There is, it seems, no limit to Mary James’ (Mean Mary is a stage name) talent. This native of Alabama has, astonishingly, been writing songs since the age of five. She could read music before she could read script and can play eleven instruments including the banjo, fiddle and guitar. She has also written novels and a spiritual memoir, and was, as a child, a regular on a local Alabama TV programme The Country Boy Eddie Show. It was one of the songs she regularly performed on the TV, ‘Mean Mary from Alabam’ that inspired her stage name. Sometimes the only thing that can be done is to sit agog at the breadth and depth of talent some people are imbued with. Except it isn’t, because when that talent translates into recorded output such as we have here, we can all enjoy it. Win win.
Although proficient on so many instruments, Mary’s music is predominantly banjo driven, most likely because this propelled her early repertoire of civil war folk songs. And it is these roots which gird her latest album ‘Cold’: 11 songs of melancholic aphotic melodies melding folk traditions to modern song-writing. It only takes a look at the titles – ‘I Fell into the night’; ‘Rainy Day’; ‘Snow Falling’; ‘Sad November Breeze’; ‘Friend I Never Had’ to see that there is a tendency towards the gothic macabre. Not convinced? The track ‘Quoth The Mockingbird’ is credited to M. James – based on Edgar Allen Poe’s The Raven. Case rested.
Listening to ‘Cold’ is like the enjoyable sleigh ride in Narnia with the promise of Turkish Delight but always an underlying hint of menace. Such is the impassioned and haunting delivery of ‘Dark Woods’ that when Mean Mary sings, “Forget the city and its false lights / They steal your dreams, they steal your nights / Leave your troubles, your worldly goods / And run with me, run with me / To the dark woods”, it really doesn’t matter what the lyrics are actually about – quite honestly the only thing these woods could possibly contain is a Wickerman or the Blair Witch.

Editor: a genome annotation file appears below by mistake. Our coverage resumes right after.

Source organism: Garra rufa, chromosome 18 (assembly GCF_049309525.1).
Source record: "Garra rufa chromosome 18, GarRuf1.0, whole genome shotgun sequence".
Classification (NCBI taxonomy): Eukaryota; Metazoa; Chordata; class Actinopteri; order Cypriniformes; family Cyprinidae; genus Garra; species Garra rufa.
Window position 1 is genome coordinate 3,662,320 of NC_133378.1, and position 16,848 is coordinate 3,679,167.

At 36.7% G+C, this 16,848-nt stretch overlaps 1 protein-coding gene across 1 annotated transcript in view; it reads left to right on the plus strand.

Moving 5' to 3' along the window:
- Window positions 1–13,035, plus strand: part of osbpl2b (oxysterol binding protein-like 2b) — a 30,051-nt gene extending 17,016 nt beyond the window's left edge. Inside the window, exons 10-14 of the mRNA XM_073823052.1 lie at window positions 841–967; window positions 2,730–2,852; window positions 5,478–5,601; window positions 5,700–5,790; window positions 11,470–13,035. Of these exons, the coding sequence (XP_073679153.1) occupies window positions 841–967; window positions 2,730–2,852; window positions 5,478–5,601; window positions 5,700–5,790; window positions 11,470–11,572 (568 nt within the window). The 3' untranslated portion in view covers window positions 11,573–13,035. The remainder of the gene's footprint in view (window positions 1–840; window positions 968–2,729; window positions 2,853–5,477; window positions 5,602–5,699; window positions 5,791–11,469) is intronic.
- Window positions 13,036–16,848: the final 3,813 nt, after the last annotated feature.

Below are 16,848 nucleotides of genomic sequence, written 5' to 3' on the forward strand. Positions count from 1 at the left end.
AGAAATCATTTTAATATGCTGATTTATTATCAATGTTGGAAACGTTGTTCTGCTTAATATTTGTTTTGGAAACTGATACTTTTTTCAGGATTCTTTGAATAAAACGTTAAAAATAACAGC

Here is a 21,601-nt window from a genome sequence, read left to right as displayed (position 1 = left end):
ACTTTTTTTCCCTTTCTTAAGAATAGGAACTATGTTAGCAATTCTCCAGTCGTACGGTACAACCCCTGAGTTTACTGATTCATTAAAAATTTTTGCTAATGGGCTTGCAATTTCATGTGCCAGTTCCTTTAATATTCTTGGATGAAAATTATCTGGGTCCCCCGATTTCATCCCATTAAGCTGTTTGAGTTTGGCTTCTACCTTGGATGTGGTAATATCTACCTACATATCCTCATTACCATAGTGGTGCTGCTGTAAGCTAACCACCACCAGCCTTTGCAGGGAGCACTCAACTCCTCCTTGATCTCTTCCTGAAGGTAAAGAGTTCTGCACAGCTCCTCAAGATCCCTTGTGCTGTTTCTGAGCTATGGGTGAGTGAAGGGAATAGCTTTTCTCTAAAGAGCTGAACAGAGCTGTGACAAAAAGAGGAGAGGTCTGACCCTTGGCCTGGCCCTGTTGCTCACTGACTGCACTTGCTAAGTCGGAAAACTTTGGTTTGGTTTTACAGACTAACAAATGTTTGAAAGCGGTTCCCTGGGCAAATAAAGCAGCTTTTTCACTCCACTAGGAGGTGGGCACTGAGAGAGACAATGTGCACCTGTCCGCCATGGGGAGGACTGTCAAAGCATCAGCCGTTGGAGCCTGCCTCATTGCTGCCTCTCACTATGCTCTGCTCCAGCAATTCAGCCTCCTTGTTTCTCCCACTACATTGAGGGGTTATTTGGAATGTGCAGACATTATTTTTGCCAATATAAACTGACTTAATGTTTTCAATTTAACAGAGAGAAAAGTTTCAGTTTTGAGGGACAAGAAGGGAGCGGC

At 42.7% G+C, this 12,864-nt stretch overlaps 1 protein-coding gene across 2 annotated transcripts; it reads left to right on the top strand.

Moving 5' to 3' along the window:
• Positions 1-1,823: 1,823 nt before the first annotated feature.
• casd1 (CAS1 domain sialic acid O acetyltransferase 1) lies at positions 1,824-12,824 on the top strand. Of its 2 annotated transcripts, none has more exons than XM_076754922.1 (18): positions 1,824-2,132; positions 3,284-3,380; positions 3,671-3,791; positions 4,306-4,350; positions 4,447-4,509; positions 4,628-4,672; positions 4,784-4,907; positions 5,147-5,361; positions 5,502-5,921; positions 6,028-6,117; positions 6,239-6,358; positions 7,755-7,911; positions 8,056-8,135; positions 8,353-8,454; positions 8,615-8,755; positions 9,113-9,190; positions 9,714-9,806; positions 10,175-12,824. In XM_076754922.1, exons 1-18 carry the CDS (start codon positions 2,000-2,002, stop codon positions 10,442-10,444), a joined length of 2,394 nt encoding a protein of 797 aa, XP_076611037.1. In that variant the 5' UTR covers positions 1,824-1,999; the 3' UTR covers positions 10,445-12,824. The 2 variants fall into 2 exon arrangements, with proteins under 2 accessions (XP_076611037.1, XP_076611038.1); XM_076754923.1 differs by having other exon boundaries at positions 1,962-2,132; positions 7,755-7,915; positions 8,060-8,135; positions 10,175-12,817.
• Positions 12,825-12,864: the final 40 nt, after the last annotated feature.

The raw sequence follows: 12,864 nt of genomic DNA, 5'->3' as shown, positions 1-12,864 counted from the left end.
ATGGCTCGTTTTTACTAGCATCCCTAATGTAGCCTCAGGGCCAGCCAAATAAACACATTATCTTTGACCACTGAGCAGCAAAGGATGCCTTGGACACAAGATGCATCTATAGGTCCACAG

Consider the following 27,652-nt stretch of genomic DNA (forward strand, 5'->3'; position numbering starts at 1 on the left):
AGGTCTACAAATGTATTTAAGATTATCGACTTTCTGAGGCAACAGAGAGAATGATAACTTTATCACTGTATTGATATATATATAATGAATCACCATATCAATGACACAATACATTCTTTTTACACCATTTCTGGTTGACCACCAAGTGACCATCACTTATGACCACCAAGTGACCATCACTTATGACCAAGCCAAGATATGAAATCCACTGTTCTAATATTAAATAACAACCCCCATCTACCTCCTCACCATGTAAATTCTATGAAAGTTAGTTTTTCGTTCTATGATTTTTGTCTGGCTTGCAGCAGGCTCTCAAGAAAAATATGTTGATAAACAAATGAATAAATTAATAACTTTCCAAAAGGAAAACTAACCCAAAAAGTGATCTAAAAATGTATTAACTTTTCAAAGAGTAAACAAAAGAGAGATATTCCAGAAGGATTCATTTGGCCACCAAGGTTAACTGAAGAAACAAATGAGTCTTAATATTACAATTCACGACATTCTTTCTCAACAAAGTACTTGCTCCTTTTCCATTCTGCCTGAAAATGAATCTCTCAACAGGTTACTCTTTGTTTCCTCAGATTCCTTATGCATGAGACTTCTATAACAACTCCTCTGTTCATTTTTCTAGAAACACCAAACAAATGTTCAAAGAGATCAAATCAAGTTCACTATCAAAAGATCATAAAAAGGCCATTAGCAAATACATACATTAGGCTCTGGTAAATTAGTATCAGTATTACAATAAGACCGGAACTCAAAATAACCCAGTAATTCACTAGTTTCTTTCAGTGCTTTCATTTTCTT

Which is not to say that the album is intense, but it does have an atmosphere that demands attention and is sustained across the complete recordings, which is rare. This isn’t an album to skip tracks, it needs immersion and attention. Mean Mary writes music that perhaps only her voice could suit voice; her vocals are strong and yet tremulous; one reviewer of her 2018 album ‘Blazing’ characterising her voice as somewhere between jazz and mountain music and likening her to “a hillbilly Amy Winehouse”. It’s a good line but the quality of the vocal cannot be captured so easily. If we take the Winehouse reference, then we should add the times when the folk-driven delivery is like a thundering Maddy Prior, but also when, and this may sound like an odd comparison, it flirts with the contralto sonority of Joan Armatrading.
Mean Mary’s percussive banjo dominates ‘Cold’, but in fact only six out of eleven compositions on the album feature Mary on banjo, while she also contributes guitar, keys, violin, percussion, tambourine and bass. The songs are substantial, the title track clocking in at just over 8 minutes and most of the rest at around half that. Given this space to work with, her original instrumentation and distinctive voice, Mary has delivered a cohesive collection of impressive songs. If you’re partial to the banjo and folk you are no doubt aware of Mean Mary, but if it isn’t your usual aural oeuvre, this is a release worthy of exploration.